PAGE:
By Caribbean News Global contributor
CASTRIES St Lucia, (CNG Health) – Last week, Caribbean News Global (CNG) reported that several Caribbean islands are experiencing an alarming spread of coronavirus, said: “Saint Lucia and St Vincent and the Grenadines are at dangerous intersections of COVID-19.”
St Vincent and the Grenadines on Monday confirmed 46 new COVID-19 cases, 44 of which are nationals with no history of recent travel. A second COVID-19 death was recorded.
A release from the National Emergency Management Organization said one case is a non-national who traveled from Germany and another from Brazil. Both adults arrived with negative results and tested positive subsequently. Notwithstanding objection St Vincent and the Grenadines is classified as having “community spread.”
“Every day, I meet with Saint Lucians who are worried about the surge in the number of confirmed COVID-19 cases and the related deaths. I can understand their fear. The government must put the lives of all Saint Lucians first,’ leader of the opposition, Philip J. Pierre wrote on Facebook.
Monday, January 18, 2021, the ministry of health and wellness (MOH-St Lucia) received confirmation of 35 new cases of COVID-19. This is from a batch of 126 COVID19 tests conducted at the Ezra Long Laboratory, from which 35 positive and 91 negative tests were recorded. This brings the total number of cases diagnosed in country to date to 656.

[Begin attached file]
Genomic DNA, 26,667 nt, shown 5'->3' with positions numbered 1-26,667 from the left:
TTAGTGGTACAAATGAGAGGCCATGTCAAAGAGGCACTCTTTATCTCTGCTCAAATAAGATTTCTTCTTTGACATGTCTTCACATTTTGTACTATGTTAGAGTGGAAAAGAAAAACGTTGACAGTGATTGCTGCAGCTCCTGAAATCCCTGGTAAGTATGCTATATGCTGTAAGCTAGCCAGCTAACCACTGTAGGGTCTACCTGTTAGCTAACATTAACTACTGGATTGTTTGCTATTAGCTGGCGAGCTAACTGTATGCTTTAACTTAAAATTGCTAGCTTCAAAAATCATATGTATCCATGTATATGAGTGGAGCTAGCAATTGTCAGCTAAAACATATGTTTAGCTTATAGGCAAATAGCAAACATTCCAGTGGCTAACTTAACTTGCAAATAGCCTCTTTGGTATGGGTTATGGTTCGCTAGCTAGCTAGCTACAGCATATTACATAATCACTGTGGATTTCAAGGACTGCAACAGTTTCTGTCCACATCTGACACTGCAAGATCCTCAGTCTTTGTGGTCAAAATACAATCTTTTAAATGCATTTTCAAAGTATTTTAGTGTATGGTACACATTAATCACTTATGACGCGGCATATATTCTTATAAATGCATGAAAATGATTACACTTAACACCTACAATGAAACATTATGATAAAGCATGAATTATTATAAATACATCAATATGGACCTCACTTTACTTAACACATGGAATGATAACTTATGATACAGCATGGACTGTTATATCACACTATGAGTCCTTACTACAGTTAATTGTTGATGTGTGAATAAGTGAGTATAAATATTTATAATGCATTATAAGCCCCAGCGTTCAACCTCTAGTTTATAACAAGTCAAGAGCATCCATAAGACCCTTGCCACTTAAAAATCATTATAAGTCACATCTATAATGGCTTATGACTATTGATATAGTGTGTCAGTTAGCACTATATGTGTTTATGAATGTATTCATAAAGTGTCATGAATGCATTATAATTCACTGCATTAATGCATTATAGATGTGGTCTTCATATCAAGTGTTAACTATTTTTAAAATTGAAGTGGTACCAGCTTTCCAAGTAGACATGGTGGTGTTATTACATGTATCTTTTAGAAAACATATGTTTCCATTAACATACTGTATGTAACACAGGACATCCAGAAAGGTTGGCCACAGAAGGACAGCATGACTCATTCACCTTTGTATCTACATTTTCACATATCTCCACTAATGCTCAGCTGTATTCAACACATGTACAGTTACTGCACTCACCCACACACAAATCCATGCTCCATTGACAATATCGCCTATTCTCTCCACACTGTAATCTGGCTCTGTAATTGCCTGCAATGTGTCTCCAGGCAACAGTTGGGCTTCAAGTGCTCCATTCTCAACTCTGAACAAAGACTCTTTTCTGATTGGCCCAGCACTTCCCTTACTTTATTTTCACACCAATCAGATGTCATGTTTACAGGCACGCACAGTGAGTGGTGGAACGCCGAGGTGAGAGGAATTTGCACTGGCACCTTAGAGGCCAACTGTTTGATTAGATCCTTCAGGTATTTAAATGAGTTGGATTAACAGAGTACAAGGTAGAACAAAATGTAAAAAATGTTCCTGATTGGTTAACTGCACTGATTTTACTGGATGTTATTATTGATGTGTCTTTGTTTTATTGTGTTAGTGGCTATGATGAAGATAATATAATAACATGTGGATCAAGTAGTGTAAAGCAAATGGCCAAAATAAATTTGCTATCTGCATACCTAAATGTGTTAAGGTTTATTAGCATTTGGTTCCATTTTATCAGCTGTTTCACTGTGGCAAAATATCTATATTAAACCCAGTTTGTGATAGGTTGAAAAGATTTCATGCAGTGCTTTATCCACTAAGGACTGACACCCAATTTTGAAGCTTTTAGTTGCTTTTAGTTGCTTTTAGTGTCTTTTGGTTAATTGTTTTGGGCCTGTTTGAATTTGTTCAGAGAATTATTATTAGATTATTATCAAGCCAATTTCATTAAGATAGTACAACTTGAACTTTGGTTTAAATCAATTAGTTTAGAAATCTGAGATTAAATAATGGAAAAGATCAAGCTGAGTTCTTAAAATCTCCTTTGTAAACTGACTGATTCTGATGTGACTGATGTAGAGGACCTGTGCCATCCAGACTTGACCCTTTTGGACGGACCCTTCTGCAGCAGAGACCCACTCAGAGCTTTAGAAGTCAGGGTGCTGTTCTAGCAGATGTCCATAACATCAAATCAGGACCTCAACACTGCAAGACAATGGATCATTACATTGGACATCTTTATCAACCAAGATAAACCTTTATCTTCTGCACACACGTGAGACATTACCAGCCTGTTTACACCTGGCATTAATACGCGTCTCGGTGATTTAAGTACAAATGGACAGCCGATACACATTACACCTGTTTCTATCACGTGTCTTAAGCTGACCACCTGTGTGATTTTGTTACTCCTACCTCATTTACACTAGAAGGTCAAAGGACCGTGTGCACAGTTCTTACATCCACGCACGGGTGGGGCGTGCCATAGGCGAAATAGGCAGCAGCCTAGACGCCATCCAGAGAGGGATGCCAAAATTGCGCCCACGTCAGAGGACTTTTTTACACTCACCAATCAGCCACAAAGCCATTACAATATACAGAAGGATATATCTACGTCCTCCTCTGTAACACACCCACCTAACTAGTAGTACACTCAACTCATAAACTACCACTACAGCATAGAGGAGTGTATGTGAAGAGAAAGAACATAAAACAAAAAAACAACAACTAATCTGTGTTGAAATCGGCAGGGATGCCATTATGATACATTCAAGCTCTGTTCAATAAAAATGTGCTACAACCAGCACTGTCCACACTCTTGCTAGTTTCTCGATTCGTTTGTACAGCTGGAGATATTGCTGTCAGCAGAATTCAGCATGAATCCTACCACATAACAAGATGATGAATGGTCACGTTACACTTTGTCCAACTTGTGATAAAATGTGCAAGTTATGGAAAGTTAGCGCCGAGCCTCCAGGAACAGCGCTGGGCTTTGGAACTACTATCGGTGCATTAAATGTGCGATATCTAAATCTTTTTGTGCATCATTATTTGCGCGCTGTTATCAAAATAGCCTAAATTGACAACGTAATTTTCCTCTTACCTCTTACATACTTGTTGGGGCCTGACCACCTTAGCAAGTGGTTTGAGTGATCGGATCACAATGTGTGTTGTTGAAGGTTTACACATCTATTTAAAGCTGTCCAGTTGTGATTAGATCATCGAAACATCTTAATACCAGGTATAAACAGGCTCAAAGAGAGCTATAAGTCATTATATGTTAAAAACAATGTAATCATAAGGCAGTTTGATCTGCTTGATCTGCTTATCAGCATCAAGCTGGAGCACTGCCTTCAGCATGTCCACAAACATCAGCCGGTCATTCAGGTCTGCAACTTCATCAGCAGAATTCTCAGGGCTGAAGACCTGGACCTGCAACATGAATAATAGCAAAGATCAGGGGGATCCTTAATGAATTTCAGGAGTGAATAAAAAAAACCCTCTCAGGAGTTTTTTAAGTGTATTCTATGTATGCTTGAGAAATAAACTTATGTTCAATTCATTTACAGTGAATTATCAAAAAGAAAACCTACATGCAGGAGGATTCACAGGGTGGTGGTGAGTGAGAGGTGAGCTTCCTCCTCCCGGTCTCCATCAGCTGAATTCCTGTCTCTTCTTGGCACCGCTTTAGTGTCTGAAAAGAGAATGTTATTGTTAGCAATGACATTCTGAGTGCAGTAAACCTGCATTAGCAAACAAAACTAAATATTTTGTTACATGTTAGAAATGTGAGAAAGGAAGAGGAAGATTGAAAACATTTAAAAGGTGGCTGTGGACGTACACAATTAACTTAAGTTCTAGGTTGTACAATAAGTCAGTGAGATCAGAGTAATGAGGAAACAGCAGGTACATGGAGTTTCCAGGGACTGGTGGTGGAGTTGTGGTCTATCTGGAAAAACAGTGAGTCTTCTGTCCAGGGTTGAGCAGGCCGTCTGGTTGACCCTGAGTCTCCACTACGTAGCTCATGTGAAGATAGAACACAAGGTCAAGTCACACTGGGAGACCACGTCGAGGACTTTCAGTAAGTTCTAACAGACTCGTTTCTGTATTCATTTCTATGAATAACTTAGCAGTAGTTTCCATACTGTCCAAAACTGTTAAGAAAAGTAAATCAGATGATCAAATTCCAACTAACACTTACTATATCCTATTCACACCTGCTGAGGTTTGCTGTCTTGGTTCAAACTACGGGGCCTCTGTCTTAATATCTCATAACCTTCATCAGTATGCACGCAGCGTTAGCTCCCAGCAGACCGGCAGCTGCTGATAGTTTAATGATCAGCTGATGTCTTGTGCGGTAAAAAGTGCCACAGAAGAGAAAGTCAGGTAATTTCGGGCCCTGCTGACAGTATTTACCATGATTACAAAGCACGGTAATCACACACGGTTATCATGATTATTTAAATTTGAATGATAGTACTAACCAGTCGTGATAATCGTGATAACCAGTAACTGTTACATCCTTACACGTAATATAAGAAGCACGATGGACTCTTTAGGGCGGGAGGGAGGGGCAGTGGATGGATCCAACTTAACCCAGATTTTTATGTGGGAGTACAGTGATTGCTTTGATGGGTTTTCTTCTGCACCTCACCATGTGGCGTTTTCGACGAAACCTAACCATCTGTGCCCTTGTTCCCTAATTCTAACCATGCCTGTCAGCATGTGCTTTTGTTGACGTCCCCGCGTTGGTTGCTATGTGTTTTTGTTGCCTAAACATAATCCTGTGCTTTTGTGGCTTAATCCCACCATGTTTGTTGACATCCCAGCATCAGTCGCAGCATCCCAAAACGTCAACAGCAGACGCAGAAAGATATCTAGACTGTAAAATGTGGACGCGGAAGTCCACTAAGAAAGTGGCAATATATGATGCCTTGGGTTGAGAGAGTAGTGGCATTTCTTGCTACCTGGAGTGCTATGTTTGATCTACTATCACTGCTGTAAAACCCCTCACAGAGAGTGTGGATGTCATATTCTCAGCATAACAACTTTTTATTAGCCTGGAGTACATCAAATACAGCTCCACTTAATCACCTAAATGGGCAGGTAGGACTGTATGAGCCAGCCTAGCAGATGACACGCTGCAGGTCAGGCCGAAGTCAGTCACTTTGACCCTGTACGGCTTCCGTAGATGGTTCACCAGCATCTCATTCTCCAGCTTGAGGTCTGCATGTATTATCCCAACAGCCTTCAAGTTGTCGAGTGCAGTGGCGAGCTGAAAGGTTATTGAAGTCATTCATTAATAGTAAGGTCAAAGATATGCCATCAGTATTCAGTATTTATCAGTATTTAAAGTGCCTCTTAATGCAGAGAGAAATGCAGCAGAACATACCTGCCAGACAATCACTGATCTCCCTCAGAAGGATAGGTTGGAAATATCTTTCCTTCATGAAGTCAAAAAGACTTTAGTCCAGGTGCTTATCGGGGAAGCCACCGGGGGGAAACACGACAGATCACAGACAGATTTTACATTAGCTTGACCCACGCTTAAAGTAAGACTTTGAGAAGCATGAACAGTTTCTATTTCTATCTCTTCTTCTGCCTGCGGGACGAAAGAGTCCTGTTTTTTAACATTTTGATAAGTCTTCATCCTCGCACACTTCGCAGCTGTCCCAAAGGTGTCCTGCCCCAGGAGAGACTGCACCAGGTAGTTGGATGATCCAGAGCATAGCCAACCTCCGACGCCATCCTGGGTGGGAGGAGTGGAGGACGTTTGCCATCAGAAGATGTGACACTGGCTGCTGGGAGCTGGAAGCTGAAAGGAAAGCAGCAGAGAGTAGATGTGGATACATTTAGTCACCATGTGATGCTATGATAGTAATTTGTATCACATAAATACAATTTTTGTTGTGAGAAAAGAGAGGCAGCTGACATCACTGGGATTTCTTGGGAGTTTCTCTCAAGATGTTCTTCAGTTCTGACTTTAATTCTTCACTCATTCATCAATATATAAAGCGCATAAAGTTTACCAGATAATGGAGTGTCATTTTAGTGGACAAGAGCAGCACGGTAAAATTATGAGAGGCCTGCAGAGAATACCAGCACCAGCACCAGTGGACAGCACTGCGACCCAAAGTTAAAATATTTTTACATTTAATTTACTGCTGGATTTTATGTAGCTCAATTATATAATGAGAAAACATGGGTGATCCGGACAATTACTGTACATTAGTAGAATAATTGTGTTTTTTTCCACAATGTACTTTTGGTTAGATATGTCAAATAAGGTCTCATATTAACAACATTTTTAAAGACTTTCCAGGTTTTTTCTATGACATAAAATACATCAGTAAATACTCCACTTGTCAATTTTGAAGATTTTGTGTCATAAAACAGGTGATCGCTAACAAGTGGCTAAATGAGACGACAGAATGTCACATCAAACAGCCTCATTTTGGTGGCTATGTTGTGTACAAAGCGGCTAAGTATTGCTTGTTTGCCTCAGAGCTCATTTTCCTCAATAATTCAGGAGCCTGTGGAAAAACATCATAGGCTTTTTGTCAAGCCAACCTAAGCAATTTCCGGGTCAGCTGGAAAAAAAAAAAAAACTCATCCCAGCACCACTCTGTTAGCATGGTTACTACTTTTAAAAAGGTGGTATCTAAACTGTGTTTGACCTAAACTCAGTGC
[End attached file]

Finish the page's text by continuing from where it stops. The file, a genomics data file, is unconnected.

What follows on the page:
Dr Alphonsus St Rose Change For Choiseul/Saltibus on January 13, wrote on Facebook:
“ My people … please pay attention to the established Covid-19 protocols. The higher the number of positive cases, the more likely it becomes to see severe disease and increases in the rates of hospitalization and deaths. Be responsible … protect yourselves and your fellow citizens. Wear your masks, social distance, practice frequent hand sanitization and avoid crowds and gatherings. Be safe!”
Offering consistent advice and guidance, January 18, Dr St Rose, said:
“35 new cases today! When will the government of St Lucia (GOSL) own up and do the responsible thing of protecting the children of Iyanola,” he added. “When our leaders refuse to do what is right and in our collective best interest with regard to COVID-19, someone on the outside will do the regulating for us … for which we will have no say. Surely we are better than this and deserve better!”
On Friday, January 8, Dr Gale T. C. Rigobert, minister for education, innovation, gender relations and sustainable development ordered ‘back to school’ January 11, 2021. Now, many school plants on the island are reported compromised, exposed and infected with coronavirus.
A release Monday, Monday, January 18, 2021, by the ministry of education informed parents and guardians that the Babonneau Secondary School will revert to distributed learning for the period January 18 – 20. “The decision was taken out of an abundance of caution for our students, staff and wider community, as some of the teachers may have been exposed to the COVID-19 virus.”